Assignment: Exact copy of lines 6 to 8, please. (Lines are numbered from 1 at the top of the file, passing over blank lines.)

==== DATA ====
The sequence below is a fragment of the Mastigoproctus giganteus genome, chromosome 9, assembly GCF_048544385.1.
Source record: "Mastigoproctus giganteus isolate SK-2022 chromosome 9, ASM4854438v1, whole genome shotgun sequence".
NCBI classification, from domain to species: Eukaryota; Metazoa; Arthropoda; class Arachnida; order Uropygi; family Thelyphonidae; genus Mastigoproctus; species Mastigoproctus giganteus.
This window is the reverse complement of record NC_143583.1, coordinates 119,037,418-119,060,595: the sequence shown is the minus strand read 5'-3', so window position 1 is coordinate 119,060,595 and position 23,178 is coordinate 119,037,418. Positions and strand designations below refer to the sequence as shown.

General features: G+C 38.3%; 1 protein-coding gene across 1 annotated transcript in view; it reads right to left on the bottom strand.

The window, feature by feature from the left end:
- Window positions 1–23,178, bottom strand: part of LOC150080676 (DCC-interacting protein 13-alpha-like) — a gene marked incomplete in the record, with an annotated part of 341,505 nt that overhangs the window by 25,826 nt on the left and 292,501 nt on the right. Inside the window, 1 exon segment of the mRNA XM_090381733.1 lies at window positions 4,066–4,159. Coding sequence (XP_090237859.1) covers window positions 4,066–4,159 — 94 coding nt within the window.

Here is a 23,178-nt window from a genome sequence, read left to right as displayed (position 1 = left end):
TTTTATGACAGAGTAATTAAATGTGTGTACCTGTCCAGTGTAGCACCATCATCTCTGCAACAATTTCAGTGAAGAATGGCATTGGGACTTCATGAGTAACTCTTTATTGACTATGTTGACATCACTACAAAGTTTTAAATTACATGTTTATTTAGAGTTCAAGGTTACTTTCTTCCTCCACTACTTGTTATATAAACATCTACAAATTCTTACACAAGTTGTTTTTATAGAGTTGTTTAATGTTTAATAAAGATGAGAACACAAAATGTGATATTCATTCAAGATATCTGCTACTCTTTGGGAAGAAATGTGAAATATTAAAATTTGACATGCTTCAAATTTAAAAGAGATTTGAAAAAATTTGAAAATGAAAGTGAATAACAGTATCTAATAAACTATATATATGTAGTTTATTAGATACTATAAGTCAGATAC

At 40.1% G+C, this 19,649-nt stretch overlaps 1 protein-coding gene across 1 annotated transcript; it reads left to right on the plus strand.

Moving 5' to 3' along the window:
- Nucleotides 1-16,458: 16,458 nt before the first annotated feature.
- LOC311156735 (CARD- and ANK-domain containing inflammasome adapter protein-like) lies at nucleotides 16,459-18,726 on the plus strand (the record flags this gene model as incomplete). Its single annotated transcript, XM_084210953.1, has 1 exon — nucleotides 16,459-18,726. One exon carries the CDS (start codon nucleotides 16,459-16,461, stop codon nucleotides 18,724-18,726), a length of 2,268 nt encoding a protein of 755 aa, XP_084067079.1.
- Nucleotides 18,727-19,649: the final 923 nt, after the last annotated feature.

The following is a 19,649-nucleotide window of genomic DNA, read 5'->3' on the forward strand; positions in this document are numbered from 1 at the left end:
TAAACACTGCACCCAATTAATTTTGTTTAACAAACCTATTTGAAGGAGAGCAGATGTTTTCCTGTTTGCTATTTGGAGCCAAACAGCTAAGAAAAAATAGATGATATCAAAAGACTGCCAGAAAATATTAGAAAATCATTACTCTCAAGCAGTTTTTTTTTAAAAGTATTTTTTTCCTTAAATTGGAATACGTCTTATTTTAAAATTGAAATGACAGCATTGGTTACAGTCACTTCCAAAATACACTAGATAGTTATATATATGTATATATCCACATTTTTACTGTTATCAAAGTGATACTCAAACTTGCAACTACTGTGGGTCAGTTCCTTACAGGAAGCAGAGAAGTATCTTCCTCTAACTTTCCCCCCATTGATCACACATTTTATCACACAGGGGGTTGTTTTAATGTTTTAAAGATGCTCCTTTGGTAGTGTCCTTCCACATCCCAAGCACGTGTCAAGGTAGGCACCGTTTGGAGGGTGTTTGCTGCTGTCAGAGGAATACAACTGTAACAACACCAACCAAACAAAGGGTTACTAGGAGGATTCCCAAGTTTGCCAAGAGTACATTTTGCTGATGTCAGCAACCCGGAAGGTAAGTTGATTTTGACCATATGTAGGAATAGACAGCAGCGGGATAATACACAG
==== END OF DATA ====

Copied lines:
The window, feature by feature from the left end:
- Window positions 1–23,178, bottom strand: part of LOC150080676 (DCC-interacting protein 13-alpha-like) — a gene marked incomplete in the record, with an annotated part of 341,505 nt that overhangs the window by 25,826 nt on the left and 292,501 nt on the right. Inside the window, 1 exon segment of the mRNA XM_090381733.1 lies at window positions 4,066–4,159. Coding sequence (XP_090237859.1) covers window positions 4,066–4,159 — 94 coding nt within the window.

Here is a 23,178-nt window from a genome sequence, read left to right as displayed (position 1 = left end):